Learning a foreign language changes the brain

Computer evaluation of active nerve pathways

The researchers have made the neural pathways during language learning on the computer visible. © MPI CBS

“Hans” is also still learning, but unlike “Hänschen”: Scientists have discovered how the brains of adults change when they learn a new language. Accordingly, new nerve connections form in and between the areas that normally process language. Learning a foreign language is also supported by brain regions in the right hemisphere that are not otherwise responsible for language. Learning a native language is neurologically different from learning a second language.

Our brain changes as we grow and continues to adapt to new mental challenges. Among other things, new neural connections form when we learn our native language or a second language at a young age, as previous studies show. But how adaptable is our brain in adulthood when we learn a new foreign language? There are various models for this, but so far there has been little direct research.

What happens in the brain when learning German?

A team led by Xuehu Wei from the Max Planck Institute (MPI) for Cognitive and Neuroscience in Leipzig has now researched this question in more detail. To do this, the researchers organized a six-month intensive course in which 51 native Arabic speakers who had fled Syria learned the German language. The test subjects had no prior knowledge of German and did not speak any other second language; the aim was language level B1. Using high-resolution magnetic resonance imaging (MRI), the scientists took three brain scans of each of the young participants - at the beginning, in the middle and at the end of the language course - and evaluated them. In particular, the researchers observed how the different areas of the brain connected to each other when learning a foreign language. They compared these changes with the respective learning progress of the test subjects, which was determined using standard language tests from the Goethe Institute.

The result: Within the areas of the so-called language network in the left hemisphere of the brain, the nerve connections strengthened as a result of language learning. In addition, additional regions in the right hemisphere were active while the test subjects were learning German, as the MRI images showed. New nerve connections emerged there too. “The connectivity between language areas increased in both hemispheres as learning progressed,” reports Wei. “Learning new words strengthens the lexical and phonological subnetworks in both hemispheres, especially in the second half of the learning phase.” Accordingly, when learning a language, the neural connections between the brain regions that are needed to process language meaning and pronunciation change. The brain thus adapts to the new cognitive requirements. This enables learners to communicate and think in the new language, as Wei and her colleagues report.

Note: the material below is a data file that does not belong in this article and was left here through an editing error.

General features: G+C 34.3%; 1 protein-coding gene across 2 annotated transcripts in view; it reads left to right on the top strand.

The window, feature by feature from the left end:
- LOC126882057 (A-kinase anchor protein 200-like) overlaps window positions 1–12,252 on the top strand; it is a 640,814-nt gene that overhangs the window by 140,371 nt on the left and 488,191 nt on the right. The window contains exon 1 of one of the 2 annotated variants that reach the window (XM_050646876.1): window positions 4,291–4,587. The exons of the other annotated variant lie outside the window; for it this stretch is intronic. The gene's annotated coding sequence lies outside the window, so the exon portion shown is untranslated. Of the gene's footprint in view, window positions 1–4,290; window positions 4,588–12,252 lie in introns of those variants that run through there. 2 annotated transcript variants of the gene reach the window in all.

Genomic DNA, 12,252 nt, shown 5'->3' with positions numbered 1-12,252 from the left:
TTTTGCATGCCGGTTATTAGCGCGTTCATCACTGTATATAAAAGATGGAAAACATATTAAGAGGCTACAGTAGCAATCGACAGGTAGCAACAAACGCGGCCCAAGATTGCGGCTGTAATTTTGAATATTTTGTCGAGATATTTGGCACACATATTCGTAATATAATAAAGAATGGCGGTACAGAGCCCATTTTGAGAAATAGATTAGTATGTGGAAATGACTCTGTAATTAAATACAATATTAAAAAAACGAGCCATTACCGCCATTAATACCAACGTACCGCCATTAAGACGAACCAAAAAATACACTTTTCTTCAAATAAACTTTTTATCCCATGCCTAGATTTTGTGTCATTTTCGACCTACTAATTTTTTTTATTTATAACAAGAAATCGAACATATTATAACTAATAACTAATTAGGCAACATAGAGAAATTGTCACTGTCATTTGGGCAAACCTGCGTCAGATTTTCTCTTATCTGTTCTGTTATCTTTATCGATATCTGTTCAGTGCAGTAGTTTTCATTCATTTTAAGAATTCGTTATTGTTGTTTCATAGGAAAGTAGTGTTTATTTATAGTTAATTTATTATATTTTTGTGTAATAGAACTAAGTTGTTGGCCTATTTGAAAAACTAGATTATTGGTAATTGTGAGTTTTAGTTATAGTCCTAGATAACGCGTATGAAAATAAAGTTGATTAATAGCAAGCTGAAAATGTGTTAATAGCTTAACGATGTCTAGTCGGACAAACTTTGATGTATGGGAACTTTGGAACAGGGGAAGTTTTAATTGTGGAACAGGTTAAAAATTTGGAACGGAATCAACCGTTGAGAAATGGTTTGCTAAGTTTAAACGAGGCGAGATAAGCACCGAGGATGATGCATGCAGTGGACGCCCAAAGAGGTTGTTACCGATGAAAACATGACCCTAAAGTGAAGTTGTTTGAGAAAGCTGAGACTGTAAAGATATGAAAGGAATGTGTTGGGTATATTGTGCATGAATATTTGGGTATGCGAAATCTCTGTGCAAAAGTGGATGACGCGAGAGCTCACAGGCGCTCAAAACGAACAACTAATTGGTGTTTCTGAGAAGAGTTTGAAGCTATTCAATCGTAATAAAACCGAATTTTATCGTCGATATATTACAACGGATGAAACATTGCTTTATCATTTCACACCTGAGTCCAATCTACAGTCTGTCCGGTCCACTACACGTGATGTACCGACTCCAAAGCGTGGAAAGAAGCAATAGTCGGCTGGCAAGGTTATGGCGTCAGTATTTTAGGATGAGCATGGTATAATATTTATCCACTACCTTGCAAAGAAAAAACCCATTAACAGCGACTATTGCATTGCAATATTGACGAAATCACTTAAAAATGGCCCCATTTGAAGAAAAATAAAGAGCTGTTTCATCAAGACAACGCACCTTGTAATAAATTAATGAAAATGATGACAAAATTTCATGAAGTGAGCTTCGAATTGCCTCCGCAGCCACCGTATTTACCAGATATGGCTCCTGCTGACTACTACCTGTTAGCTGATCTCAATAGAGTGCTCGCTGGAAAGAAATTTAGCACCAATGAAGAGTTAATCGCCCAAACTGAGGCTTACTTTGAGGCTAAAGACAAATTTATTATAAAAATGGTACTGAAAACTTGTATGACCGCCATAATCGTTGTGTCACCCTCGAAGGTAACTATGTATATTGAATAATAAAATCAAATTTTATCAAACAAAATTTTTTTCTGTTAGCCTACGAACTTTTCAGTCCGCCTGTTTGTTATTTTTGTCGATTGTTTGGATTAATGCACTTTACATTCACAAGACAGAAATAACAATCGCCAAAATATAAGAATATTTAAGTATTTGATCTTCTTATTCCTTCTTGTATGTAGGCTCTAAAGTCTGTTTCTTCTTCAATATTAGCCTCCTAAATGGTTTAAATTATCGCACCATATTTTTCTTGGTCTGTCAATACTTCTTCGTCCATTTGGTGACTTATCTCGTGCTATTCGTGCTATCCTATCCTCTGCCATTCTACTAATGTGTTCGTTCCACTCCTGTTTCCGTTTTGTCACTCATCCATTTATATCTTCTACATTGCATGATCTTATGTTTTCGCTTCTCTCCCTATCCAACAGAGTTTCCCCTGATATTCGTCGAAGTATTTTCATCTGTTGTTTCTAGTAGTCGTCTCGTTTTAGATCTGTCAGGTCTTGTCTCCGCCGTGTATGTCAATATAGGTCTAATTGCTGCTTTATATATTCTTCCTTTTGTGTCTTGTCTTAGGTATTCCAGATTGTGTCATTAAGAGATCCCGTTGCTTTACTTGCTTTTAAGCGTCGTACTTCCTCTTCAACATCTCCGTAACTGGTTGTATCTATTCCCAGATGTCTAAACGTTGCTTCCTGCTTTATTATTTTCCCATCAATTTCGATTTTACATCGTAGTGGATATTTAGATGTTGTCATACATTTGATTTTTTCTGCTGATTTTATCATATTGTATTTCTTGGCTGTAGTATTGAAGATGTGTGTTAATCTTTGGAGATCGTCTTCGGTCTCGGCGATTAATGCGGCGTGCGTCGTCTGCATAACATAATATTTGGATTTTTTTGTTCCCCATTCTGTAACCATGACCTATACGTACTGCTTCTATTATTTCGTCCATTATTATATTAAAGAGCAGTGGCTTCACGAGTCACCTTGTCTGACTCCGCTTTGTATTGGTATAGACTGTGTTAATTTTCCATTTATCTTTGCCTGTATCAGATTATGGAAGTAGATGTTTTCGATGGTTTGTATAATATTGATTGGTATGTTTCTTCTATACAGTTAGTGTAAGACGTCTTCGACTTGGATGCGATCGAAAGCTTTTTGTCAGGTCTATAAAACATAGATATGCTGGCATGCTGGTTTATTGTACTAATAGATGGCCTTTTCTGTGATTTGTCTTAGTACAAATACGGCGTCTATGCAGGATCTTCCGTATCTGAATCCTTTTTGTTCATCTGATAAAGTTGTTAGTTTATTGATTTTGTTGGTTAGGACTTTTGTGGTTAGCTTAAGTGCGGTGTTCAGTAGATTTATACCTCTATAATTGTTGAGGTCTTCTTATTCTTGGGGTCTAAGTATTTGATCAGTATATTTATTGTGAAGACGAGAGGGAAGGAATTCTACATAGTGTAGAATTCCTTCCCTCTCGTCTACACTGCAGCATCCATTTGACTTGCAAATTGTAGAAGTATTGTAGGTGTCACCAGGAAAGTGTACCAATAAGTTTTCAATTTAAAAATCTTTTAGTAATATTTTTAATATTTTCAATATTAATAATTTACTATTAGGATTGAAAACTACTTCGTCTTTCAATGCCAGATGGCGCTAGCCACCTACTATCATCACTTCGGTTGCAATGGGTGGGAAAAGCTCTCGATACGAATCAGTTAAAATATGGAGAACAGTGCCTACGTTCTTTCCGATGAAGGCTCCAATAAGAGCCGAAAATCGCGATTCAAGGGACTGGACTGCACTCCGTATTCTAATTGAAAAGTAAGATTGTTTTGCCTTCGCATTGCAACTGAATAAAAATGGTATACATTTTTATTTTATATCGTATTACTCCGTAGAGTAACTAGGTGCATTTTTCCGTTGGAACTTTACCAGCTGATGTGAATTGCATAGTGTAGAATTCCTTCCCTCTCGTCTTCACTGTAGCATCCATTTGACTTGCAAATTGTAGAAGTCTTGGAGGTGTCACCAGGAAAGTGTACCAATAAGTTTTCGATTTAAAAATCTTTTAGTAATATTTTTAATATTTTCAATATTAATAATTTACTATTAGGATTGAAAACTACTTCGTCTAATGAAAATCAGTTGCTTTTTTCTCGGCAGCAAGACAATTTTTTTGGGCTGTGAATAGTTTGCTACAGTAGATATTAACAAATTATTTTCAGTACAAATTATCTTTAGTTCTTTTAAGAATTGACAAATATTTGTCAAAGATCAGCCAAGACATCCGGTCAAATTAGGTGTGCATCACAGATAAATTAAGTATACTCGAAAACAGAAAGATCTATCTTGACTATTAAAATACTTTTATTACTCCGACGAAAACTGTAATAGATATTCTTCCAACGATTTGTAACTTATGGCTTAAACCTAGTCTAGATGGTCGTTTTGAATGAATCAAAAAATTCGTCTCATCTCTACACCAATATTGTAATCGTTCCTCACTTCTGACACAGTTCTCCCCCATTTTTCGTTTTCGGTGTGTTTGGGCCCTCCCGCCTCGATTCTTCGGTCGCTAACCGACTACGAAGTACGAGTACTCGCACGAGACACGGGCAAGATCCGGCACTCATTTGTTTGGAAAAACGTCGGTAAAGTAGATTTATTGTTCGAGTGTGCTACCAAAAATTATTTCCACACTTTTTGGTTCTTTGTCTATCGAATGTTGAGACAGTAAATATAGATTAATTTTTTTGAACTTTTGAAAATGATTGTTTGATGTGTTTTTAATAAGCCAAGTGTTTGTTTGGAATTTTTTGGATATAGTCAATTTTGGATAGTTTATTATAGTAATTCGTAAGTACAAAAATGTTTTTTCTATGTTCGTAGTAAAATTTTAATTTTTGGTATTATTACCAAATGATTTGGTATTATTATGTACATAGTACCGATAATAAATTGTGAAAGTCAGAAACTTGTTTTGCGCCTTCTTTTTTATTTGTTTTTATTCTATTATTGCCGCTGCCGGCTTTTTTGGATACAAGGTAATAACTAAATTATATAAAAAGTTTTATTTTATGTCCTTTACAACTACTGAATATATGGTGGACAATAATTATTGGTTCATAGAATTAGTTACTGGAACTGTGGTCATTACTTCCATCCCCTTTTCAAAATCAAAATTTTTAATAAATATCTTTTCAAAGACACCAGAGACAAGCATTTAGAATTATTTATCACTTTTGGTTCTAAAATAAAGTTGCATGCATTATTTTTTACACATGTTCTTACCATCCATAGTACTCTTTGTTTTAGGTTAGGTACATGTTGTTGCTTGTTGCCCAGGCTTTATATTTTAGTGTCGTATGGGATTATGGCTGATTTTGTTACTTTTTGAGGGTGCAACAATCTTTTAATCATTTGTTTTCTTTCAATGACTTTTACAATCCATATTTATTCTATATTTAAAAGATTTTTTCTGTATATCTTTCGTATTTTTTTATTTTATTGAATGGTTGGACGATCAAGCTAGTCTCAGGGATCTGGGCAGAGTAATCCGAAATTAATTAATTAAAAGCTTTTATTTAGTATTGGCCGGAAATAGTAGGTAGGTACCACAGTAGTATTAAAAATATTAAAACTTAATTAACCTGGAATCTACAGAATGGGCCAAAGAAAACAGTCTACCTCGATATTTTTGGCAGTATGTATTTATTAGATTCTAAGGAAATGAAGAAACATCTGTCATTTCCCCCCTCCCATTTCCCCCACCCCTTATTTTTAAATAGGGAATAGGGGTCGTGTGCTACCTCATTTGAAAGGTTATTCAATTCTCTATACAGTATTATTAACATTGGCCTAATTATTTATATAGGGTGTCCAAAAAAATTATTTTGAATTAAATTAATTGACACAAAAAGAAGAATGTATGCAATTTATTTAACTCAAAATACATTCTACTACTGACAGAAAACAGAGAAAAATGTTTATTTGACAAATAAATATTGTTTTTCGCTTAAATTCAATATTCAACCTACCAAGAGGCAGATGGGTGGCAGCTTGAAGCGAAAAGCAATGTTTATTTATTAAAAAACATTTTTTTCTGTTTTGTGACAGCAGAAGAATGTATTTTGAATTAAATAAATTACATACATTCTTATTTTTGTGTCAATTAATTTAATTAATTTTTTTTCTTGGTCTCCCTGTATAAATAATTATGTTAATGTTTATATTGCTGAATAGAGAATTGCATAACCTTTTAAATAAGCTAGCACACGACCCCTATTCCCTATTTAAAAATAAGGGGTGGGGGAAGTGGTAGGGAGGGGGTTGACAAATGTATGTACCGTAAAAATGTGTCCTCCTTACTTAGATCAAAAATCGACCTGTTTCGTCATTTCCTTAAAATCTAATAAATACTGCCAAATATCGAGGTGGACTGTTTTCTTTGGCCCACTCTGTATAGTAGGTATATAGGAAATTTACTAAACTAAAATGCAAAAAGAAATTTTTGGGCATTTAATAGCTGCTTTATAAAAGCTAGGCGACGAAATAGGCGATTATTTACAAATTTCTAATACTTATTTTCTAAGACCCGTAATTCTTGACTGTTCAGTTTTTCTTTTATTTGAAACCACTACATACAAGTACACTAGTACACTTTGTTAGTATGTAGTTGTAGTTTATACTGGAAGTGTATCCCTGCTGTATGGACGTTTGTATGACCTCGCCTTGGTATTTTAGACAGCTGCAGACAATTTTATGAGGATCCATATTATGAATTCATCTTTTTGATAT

Brain maps show active areas during language learning
The brain map illustrates the changed circuitry in the brains of adult Arabic native speakers learning German. © MPI CBS

The left hemisphere of the brain allows the right hemisphere to work

Interestingly, the functional connections between the two hemispheres of the brain decreased during language learning, the brain scans revealed. The scientists conclude that the language-dominant left hemisphere inhibits the right hemisphere to a lesser extent when learning a second language than when learning the native language. This would likely free up additional resources in the right hemisphere of the brain to learn the new language. “This underlines the importance of neuroplastic adaptations of the network for processing the newly learned language and the use of regions in the right hemisphere of the brain that were not previously used for language processing,” says senior author Alfred Anwander from the Leipzig MPI.

The language course helped the people from Syria to learn German, to arrive better in Germany and to become part of society. From a scientific perspective, the study improves understanding of how first and second languages ​​are learned and processed in the brain.

Source: Xuehu Wei (Max Planck Institute for Cognitive and Brain Sciences) et al., Proceedings of the National Academy of Sciences (PNAS), doi: 10.1073/pnas.2306286121

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